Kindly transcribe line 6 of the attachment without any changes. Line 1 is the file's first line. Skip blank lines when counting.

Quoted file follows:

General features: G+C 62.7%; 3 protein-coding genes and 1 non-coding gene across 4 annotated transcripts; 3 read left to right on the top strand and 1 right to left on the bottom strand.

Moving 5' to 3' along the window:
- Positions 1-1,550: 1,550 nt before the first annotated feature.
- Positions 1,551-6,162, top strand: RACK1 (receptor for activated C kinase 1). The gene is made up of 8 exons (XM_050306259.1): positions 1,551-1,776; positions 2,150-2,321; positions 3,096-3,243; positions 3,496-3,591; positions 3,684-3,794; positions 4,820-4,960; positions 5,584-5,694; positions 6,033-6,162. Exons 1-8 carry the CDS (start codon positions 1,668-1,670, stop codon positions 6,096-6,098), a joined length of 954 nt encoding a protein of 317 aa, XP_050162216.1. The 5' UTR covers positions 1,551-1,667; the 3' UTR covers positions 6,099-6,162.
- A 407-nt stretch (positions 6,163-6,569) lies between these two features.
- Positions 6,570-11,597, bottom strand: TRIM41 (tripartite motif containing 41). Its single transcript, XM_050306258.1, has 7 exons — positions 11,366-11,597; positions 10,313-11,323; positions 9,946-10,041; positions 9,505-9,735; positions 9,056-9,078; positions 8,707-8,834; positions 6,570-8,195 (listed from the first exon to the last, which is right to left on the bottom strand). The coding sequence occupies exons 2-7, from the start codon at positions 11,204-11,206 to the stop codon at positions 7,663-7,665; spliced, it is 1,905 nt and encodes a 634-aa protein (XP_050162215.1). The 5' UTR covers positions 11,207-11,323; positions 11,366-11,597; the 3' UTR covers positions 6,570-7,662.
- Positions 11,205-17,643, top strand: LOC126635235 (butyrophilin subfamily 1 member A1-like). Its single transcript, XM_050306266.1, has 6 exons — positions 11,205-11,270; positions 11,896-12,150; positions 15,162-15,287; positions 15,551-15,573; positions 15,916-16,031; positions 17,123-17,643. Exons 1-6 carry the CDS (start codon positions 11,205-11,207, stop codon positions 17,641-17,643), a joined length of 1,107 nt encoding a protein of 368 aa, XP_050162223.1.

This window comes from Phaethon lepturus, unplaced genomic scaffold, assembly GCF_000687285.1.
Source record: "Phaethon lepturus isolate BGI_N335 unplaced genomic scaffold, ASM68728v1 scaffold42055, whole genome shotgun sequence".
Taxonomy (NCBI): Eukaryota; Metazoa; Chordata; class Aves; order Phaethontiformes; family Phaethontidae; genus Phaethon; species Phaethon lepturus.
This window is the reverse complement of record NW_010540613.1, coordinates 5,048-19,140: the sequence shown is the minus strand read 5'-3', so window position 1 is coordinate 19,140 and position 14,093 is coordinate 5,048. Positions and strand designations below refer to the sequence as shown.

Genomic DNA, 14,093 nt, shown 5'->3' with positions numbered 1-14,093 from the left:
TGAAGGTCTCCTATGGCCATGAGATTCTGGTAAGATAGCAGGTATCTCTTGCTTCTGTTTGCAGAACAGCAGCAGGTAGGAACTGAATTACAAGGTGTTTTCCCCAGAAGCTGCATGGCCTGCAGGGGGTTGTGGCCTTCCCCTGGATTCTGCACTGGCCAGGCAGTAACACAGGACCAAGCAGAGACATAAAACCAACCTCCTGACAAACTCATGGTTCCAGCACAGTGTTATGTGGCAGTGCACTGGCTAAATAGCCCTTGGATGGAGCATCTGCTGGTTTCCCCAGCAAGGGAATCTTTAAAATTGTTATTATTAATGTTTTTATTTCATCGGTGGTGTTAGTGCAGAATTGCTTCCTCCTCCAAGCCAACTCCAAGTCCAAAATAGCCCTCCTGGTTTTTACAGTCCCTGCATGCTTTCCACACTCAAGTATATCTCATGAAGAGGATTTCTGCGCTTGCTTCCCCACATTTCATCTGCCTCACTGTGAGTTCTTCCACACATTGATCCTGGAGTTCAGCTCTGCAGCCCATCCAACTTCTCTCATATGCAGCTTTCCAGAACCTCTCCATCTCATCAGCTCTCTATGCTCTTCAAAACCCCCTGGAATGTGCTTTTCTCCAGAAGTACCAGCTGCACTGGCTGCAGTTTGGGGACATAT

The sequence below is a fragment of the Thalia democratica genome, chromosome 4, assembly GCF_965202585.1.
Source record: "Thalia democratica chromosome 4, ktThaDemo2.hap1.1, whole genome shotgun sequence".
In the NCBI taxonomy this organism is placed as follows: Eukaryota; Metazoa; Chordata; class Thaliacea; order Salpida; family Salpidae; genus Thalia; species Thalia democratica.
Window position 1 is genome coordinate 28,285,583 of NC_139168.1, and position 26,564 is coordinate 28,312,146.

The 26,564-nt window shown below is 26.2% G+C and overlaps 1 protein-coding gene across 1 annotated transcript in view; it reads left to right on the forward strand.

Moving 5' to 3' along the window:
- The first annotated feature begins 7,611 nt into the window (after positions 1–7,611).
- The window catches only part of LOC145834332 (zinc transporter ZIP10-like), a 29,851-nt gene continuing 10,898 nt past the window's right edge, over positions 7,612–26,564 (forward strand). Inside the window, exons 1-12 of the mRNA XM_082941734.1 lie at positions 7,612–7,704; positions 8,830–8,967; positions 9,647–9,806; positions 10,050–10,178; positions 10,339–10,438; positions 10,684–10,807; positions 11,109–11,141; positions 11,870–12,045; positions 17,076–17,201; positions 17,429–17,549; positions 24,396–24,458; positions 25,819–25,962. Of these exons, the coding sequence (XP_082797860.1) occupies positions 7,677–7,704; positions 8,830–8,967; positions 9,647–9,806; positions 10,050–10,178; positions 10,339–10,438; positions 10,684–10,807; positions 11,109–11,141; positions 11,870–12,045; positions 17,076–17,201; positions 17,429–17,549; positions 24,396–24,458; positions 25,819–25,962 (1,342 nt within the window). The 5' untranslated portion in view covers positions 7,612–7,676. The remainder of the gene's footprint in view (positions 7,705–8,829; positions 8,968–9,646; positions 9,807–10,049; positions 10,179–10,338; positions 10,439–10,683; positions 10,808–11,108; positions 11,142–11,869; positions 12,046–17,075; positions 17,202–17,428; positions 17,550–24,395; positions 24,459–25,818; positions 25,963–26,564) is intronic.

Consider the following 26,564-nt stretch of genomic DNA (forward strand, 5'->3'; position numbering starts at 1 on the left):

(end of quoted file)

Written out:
- Positions 6,570-11,597, bottom strand: TRIM41 (tripartite motif containing 41). Its single transcript, XM_050306258.1, has 7 exons — positions 11,366-11,597; positions 10,313-11,323; positions 9,946-10,041; positions 9,505-9,735; positions 9,056-9,078; positions 8,707-8,834; positions 6,570-8,195 (listed from the first exon to the last, which is right to left on the bottom strand). The coding sequence occupies exons 2-7, from the start codon at positions 11,204-11,206 to the stop codon at positions 7,663-7,665; spliced, it is 1,905 nt and encodes a 634-aa protein (XP_050162215.1). The 5' UTR covers positions 11,207-11,323; positions 11,366-11,597; the 3' UTR covers positions 6,570-7,662.